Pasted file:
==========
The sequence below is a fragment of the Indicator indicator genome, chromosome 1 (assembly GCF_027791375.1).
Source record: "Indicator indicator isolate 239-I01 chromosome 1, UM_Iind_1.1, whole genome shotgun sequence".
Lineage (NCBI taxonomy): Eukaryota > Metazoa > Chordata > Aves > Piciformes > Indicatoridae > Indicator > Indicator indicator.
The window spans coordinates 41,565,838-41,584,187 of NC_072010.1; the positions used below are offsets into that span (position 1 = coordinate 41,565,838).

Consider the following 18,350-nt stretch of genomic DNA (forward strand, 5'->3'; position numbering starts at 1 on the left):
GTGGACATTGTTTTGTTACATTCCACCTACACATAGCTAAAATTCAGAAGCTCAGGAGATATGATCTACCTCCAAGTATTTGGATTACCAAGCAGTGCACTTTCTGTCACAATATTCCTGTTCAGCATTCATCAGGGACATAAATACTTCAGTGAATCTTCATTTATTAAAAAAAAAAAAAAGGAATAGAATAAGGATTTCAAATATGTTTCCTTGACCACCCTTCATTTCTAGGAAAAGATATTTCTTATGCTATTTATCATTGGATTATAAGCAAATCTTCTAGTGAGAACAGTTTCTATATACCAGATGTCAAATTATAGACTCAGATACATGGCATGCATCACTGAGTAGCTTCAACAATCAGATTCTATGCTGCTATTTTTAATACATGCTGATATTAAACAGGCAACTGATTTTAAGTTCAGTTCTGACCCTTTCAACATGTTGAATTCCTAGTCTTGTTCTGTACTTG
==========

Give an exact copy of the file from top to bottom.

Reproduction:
The sequence below is a fragment of the Indicator indicator genome, chromosome 1 (assembly GCF_027791375.1).
Source record: "Indicator indicator isolate 239-I01 chromosome 1, UM_Iind_1.1, whole genome shotgun sequence".
Lineage (NCBI taxonomy): Eukaryota > Metazoa > Chordata > Aves > Piciformes > Indicatoridae > Indicator > Indicator indicator.
The window spans coordinates 41,565,838-41,584,187 of NC_072010.1; the positions used below are offsets into that span (position 1 = coordinate 41,565,838).

Consider the following 18,350-nt stretch of genomic DNA (forward strand, 5'->3'; position numbering starts at 1 on the left):
GTGGACATTGTTTTGTTACATTCCACCTACACATAGCTAAAATTCAGAAGCTCAGGAGATATGATCTACCTCCAAGTATTTGGATTACCAAGCAGTGCACTTTCTGTCACAATATTCCTGTTCAGCATTCATCAGGGACATAAATACTTCAGTGAATCTTCATTTATTAAAAAAAAAAAAAAGGAATAGAATAAGGATTTCAAATATGTTTCCTTGACCACCCTTCATTTCTAGGAAAAGATATTTCTTATGCTATTTATCATTGGATTATAAGCAAATCTTCTAGTGAGAACAGTTTCTATATACCAGATGTCAAATTATAGACTCAGATACATGGCATGCATCACTGAGTAGCTTCAACAATCAGATTCTATGCTGCTATTTTTAATACATGCTGATATTAAACAGGCAACTGATTTTAAGTTCAGTTCTGACCCTTTCAACATGTTGAATTCCTAGTCTTGTTCTGTACTTG